The various machine functions are regulated by the ESS 16. The ESS 16 is preferably a programmable microprocessor, which controls all the machine functions described above. The ESS 16 provides a comparison count of the copy sheets, the number of documents being recirculated, the number of copy sheets selected by an operator, time delays, jam corrections, and etc. The control of all the exemplary systems described above may be accomplished by conventional control switch inputs from the printing machine console, as selected by the operator. Conventional sheet path sensors or switches may be utilized to keep track of the position of the original documents and the copy sheets.

In electrophotographic printing, toner material changes in the development system 30 and changes in the photo induced discharge characteristics (PIDC) in the photoconductive belt 20 influence the process. Aging and environmental conditions (i.e., temperature and humidity) cause these changes. For example, after 200,000 copies, the PIDC of the photoconductive belt 20 is substantially different than it was when new. The tribo-electric charge on the toner material decays when the machine remains in non-print making condition. An idle period of 2-4 days reduces the charge by 8-10 tribo units. Thus, the machine has a set-up mode to adjust image quality output under different environmental conditions and age before real-time printing begins. The set-up mode does not pass paper through the machine. Instead it sets a plurality of nominal actuator values and sequentially performs one or more adjustment loops to obtain convergence on acceptable image quality parameters.

In FIG. 1, there is provided an adaptive controller 68 that adjusts image quality during the set-up mode. The adaptive controller 68 has a plurality of outputs comprising state variables used as actuators to control a tone reproduction curve (TRC). The real-time operation of the controller 68 is described in U.S. Pat. No. 5,436,705, which is incorporated by reference herein. The adaptive controller 68 may include a linear quadratic controller 70 and a parameter identifier 72 that divides the controller into the tasks of parameter identification and control modification. The state variable outputs of controller 68 include VC, EXPOSURE, PATCH DISPENSE, VDONOR, Vmag and VDAC. These outputs function as control actuators. After set-up, these control actuators are continuously updated as required to maintain the TRC.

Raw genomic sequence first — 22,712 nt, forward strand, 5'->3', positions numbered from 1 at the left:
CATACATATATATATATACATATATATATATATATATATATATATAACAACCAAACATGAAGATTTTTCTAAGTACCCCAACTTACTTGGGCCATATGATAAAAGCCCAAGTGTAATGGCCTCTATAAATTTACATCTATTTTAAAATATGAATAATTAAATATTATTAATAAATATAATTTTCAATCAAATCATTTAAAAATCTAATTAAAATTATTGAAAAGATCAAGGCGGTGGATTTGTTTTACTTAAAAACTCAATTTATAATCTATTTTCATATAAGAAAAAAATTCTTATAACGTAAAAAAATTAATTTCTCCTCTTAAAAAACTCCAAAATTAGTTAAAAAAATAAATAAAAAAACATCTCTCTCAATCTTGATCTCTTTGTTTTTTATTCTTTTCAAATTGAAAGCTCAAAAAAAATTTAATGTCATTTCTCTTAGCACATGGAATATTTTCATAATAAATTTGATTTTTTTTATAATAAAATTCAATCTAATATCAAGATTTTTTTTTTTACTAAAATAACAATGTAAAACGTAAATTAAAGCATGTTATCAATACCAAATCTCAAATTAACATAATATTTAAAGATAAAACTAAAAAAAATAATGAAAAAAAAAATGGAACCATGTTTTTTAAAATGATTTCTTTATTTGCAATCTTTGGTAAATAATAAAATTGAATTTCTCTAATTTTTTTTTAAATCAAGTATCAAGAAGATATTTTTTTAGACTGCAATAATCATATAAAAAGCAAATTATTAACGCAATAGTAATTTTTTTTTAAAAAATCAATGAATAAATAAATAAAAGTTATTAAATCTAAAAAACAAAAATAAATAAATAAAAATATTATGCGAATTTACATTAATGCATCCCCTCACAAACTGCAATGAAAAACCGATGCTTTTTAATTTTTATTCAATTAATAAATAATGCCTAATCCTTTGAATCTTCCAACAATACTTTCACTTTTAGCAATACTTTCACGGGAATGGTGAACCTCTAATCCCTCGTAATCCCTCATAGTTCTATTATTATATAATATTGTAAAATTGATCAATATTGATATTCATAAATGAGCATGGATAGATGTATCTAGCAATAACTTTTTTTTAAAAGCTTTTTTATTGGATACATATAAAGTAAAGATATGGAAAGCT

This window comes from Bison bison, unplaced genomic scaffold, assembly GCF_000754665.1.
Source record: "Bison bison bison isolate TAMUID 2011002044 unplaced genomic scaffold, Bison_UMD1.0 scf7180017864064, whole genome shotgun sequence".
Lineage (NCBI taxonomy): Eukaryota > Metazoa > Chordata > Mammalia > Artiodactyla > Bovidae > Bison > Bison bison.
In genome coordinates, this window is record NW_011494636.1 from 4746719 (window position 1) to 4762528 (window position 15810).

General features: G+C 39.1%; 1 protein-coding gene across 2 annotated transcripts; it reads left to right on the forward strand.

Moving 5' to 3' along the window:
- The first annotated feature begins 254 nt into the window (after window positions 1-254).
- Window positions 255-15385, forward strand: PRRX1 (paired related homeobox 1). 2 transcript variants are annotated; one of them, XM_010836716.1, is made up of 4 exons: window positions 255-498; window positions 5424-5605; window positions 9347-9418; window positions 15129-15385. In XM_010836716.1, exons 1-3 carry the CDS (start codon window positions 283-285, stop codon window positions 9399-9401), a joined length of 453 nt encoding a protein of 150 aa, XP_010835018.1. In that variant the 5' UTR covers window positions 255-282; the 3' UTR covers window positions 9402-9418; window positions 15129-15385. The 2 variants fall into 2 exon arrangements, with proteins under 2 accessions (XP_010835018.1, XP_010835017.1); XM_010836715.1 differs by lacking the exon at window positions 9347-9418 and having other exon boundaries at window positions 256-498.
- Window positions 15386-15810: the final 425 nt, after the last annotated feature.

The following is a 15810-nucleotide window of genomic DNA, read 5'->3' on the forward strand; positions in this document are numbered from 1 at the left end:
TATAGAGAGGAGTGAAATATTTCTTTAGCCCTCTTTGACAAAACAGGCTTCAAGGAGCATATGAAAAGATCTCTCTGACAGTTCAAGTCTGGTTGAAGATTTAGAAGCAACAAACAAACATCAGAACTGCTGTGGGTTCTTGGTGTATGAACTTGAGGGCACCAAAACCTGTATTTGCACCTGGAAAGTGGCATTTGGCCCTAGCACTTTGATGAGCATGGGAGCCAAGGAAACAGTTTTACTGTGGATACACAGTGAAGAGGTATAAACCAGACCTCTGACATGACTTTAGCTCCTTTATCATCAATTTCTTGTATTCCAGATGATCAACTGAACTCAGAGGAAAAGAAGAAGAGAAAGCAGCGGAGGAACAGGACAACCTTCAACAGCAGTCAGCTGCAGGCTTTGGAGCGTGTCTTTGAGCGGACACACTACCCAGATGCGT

VC controls a power supply output (not shown) for the corona generating device 28. EXPOSURE controls the exposure intensity delivered by the ROS 18. PATCH DISPENSE controls the amount of dispensed toner required to compensate for toner test patch variations. VDONOR and VDAC control DC and AC power supply voltages (not shown) applied to the donor roll 32, respectively. Vmag controls a DC power supply voltage (not shown) applied to the magnetic transfer roll in developer system. Control algorithms for the linear quadratic controller 70 and the parameter identifier 72 process information and adjust the state variables to achieve acceptable image quality during the set-up mode of machine operation.

In various exemplary embodiments, the changes in output generated by the controller 68 are measured by a black toner area coverage (BTAC) sensor 74. The BTAC sensor 74 is located after development station C. It is an infrared reflectance type densitometer that measures the density of toner particles developed on the photoconductive the surface of belt 20. The manner of operation of the BTAC sensor 74 is described in U.S. Pat. No. 4,553,033, which is incorporated by reference herein.

It should be understood that the term black toner area coverage (BTAC) sensor or “densitometer” is intended to apply to any device for determining the density of print material on a surface, such as a visible-light densitometer, an infrared densitometer, an electrostatic voltmeter, or any other such device which makes a physical measurement from which the density of print material may be determined.